"Sense8" follows a group of eight strangers who discover that they have the ability to experience each other's memories. As their visions grow stronger, Capheus Onyango (Aml Ameen), Sun Baek (Bae Doona), Nomi Marks (Jamie Clayton), Kala Dandekar (Tina Desai), Riley Gunnarsdóttir (Tuppence Middleton), Wolfgang Bogdanow (Max Riemelt), Lito Rodriguez (Miguel Ángel Silvestre), and Will Gorski (Brian J. Smith) must discover how they are connected. Although "Sense8" set up a third season with a shocking cliffhanger, Netflix canceled the series at the end of season 2.

"Sense8" fans wanted to see a proper conclusion and argued that canceling the series so abruptly was a slap in the face to those that felt represented for the first time. In response to the overwhelming outcry, Netflix greenlit a special two-part finale, which brought the series' story to an end.

Calls to renew Firefly spawned Serenity

"Firefly" is like "Star Trek" in more ways than one. Both shows take place in the distant future and follow the crew of a slick spaceship as they go on intergalactic adventures. "Firefly" and "Star Trek" both attracted an avid fanbase, but sadly, they were both canceled in their prime. The cancellation of "Firefly" was particularly shocking. The series had shown that it had a lot of potential and showrunner Joss Whedon was very popular thanks to the success of both "Buffy the Vampire Slayer" and "Angel." However, Fox made the mistake of airing the first season out of order, which created confusion among viewers. The pilot was the last episode to run before the series went off the air.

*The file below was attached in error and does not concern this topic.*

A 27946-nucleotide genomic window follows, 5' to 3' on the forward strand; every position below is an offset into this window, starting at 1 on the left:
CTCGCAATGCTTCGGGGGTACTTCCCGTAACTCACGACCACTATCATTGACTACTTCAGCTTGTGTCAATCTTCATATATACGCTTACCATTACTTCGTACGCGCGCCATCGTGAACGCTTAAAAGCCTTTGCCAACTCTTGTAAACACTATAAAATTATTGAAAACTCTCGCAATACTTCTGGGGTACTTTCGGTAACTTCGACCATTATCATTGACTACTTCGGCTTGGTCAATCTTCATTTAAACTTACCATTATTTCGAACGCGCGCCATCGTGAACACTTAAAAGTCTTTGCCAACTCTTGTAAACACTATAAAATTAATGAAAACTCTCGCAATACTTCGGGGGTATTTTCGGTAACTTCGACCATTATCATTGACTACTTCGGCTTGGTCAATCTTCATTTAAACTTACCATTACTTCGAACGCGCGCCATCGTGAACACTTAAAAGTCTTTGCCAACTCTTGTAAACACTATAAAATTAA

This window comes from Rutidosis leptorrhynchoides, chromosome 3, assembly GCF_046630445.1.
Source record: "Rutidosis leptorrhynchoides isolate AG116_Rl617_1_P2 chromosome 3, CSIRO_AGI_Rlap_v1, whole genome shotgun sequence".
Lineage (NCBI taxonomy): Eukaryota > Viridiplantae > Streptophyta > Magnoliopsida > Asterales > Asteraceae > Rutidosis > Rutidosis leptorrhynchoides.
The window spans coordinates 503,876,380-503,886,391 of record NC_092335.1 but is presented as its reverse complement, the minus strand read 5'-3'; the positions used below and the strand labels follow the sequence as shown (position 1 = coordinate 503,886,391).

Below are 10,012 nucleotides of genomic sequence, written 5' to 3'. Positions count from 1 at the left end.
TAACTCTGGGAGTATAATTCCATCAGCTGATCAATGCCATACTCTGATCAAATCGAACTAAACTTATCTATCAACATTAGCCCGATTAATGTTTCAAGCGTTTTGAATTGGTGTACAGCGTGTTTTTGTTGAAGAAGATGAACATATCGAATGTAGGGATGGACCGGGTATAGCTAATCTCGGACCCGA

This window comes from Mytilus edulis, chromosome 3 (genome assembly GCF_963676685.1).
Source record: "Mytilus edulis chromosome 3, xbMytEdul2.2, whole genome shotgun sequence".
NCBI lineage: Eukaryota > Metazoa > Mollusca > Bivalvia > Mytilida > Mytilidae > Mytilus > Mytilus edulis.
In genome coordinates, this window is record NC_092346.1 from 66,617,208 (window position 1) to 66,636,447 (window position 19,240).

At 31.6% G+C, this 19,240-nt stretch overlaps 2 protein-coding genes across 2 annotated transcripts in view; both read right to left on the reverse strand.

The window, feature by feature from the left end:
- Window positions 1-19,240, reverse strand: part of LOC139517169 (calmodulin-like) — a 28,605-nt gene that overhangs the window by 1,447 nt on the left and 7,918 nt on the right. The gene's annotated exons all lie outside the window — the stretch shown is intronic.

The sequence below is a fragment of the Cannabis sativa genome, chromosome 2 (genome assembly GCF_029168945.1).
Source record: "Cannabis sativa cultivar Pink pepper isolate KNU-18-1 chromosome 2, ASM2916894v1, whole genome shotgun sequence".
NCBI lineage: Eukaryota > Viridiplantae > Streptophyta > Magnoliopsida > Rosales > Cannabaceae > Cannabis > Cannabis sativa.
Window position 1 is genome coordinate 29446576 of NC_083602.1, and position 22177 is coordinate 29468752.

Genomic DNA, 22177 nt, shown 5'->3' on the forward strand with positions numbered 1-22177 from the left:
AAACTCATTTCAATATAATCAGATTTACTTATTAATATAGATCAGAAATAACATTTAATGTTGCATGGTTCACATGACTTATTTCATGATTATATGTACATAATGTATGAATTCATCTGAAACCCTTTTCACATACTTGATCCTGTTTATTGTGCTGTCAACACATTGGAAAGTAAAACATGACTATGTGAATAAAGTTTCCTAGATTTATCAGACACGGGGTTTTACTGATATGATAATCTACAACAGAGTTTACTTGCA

"Firefly" fans protested for a renewal, arguing that the series had the potential to become a phenomenon once more people got the chance to check it out. The show became increasingly popular once the series was released on DVD. "Firefly" fans, who referred to themselves as "Browncoats," became increasingly active in early online communities. They made it clear that they would be ecstatic to see any continuation.

Although "Firefly" never got a second season, the fan petitions were enough to convince Universal Pictures that a film project was viable. Whedon was brought back to make his cinematic directorial debut with "Serenity," which wrapped up the main storyline of "Firefly" and brought back the original cast.

Leaked footage led to the development of Deadpool

Deadpool is one of the most popular Marvel comic book characters. Since his debut in the 1990s, Deadpool has been popular because he breaks the fourth wall and acknowledges the tired comic book clichés. Sadly, Deadpool did not receive the proper cinematic debut that he deserved. Ryan Reynolds appeared as Deadpool for the first time in 2009's "X-Men Origins: Wolverine," a disastrous prequel to the "X-Men" saga that explores how Logan (Hugh Jackman) gained his powers. In a film filled with bad decisions, the decision to silence the "Merc with a Mouth" was particularly egregious.

Despite the negative reception, Reynolds retained his enthusiasm for the character, arguing that he could do a better job if he was able to appear in a more accurate version of the source material. In 2014, leaked test footage of a "Deadpool" project that Reynolds was working on with director Tim Miller hit the Internet. Fans were overwhelmingly supportive of the short. It finally seemed like the Deadpool that they knew and loved. After the positive feedback, 20th Century Fox greenlighted a "Deadpool" movie.

"Deadpool" was just as subversive on the big screen as he was on the pages of the comics. The foul-mouthed character's self-awareness felt like a breath of fresh air compared to other superhero movies. The film proved to studios that R-Rated superhero movies could be successful with both critics and audiences.

Disney renewed Kim Possible

Disney Channel's "Kim Possible" is the rare children's animated series that adults can enjoy. "Kim Possible" is the compelling coming-of-age story of the titular teenage crime fighter. Kim has to deal with all the stressful aspects of high school such as bullies, homework, and romance as she faces off against an eclectic group of villains. "Kim Possible" is a satire of espionage franchises like James Bond and "Mission: Impossible" and subverts familiar archetypes with its cheeky sense of humor.